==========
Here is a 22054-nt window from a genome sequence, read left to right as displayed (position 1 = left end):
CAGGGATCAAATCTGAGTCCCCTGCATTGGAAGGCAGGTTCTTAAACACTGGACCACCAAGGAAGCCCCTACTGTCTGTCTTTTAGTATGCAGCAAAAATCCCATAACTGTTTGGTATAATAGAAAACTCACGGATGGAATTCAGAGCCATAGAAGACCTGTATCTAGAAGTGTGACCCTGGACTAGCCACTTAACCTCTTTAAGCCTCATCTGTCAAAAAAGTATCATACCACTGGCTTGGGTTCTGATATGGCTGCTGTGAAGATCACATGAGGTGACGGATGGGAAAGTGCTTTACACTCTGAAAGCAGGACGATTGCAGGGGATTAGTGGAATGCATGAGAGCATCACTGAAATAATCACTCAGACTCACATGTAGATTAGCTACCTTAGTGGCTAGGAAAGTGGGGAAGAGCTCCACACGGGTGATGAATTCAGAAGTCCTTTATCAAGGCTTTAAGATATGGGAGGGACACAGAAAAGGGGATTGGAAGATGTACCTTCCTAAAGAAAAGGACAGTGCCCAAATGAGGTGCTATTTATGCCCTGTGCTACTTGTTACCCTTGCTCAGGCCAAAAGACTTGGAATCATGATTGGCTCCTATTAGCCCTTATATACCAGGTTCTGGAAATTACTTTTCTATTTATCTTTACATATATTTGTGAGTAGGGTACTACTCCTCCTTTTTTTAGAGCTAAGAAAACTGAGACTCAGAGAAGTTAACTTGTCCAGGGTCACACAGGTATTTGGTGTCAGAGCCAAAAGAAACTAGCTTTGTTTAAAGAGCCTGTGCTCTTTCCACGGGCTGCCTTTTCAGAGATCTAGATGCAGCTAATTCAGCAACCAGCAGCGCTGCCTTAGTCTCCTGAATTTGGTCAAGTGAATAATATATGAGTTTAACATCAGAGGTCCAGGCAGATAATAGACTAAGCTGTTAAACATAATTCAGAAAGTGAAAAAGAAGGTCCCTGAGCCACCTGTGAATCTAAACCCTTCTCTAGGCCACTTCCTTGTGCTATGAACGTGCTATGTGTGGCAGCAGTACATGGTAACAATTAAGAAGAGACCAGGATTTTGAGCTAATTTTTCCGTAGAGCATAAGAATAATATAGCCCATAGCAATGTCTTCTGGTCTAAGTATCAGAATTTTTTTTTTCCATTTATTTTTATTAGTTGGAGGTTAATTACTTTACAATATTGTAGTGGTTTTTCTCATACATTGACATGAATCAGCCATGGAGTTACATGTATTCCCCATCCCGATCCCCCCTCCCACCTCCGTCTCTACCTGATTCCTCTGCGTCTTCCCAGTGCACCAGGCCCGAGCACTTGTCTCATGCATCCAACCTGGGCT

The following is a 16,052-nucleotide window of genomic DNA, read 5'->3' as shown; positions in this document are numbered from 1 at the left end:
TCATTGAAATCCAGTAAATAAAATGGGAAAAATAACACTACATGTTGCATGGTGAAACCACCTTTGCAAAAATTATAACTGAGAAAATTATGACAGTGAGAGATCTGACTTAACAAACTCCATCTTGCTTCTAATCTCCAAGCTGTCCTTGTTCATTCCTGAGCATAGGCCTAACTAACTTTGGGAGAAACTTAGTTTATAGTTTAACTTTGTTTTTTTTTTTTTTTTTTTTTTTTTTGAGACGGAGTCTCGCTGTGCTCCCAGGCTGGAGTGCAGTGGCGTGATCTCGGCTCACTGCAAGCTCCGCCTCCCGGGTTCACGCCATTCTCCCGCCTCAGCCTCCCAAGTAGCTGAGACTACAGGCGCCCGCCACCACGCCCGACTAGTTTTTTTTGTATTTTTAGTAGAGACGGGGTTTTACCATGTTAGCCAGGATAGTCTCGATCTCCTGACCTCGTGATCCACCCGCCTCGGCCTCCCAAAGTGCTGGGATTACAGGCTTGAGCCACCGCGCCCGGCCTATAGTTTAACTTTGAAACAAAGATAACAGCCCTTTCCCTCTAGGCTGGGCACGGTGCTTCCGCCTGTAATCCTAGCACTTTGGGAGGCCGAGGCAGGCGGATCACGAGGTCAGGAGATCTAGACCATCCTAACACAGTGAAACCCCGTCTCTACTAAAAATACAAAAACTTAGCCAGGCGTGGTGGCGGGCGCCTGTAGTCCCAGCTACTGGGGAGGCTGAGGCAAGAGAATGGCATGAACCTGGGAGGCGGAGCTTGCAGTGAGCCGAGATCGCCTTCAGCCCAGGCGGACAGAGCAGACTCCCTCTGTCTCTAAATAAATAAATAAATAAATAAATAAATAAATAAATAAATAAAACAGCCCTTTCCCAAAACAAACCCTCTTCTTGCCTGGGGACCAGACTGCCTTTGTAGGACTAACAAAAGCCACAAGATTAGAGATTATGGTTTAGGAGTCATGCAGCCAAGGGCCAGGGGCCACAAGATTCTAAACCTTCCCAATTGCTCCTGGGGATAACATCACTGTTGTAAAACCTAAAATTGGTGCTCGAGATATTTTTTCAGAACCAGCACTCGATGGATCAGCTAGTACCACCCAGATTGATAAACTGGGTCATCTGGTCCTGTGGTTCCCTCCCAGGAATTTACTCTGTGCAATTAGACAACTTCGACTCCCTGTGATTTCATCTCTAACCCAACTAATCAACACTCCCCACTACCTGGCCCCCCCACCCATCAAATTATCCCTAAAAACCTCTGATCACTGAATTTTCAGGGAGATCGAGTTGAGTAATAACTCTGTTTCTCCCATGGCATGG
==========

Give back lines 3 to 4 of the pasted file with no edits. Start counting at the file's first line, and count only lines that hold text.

The following is a 16,052-nucleotide window of genomic DNA, read 5'->3' as shown; positions in this document are numbered from 1 at the left end:
TCATTGAAATCCAGTAAATAAAATGGGAAAAATAACACTACATGTTGCATGGTGAAACCACCTTTGCAAAAATTATAACTGAGAAAATTATGACAGTGAGAGATCTGACTTAACAAACTCCATCTTGCTTCTAATCTCCAAGCTGTCCTTGTTCATTCCTGAGCATAGGCCTAACTAACTTTGGGAGAAACTTAGTTTATAGTTTAACTTTGTTTTTTTTTTTTTTTTTTTTTTTTTTGAGACGGAGTCTCGCTGTGCTCCCAGGCTGGAGTGCAGTGGCGTGATCTCGGCTCACTGCAAGCTCCGCCTCCCGGGTTCACGCCATTCTCCCGCCTCAGCCTCCCAAGTAGCTGAGACTACAGGCGCCCGCCACCACGCCCGACTAGTTTTTTTTGTATTTTTAGTAGAGACGGGGTTTTACCATGTTAGCCAGGATAGTCTCGATCTCCTGACCTCGTGATCCACCCGCCTCGGCCTCCCAAAGTGCTGGGATTACAGGCTTGAGCCACCGCGCCCGGCCTATAGTTTAACTTTGAAACAAAGATAACAGCCCTTTCCCTCTAGGCTGGGCACGGTGCTTCCGCCTGTAATCCTAGCACTTTGGGAGGCCGAGGCAGGCGGATCACGAGGTCAGGAGATCTAGACCATCCTAACACAGTGAAACCCCGTCTCTACTAAAAATACAAAAACTTAGCCAGGCGTGGTGGCGGGCGCCTGTAGTCCCAGCTACTGGGGAGGCTGAGGCAAGAGAATGGCATGAACCTGGGAGGCGGAGCTTGCAGTGAGCCGAGATCGCCTTCAGCCCAGGCGGACAGAGCAGACTCCCTCTGTCTCTAAATAAATAAATAAATAAATAAATAAATAAATAAATAAATAAAACAGCCCTTTCCCAAAACAAACCCTCTTCTTGCCTGGGGACCAGACTGCCTTTGTAGGACTAACAAAAGCCACAAGATTAGAGATTATGGTTTAGGAGTCATGCAGCCAAGGGCCAGGGGCCACAAGATTCTAAACCTTCCCAATTGCTCCTGGGGATAACATCACTGTTGTAAAACCTAAAATTGGTGCTCGAGATATTTTTTCAGAACCAGCACTCGATGGATCAGCTAGTACCACCCAGATTGATAAACTGGGTCATCTGGTCCTGTGGTTCCCTCCCAGGAATTTACTCTGTGCAATTAGACAACTTCGACTCCCTGTGATTTCATCTCTAACCCAACTAATCAACACTCCCCACTACCTGGCCCCCCCACCCATCAAATTATCCCTAAAAACCTCTGATCACTGAATTTTCAGGGAGATCGAGTTGAGTAATAACTCTGTTTCTCCCATGGCATGG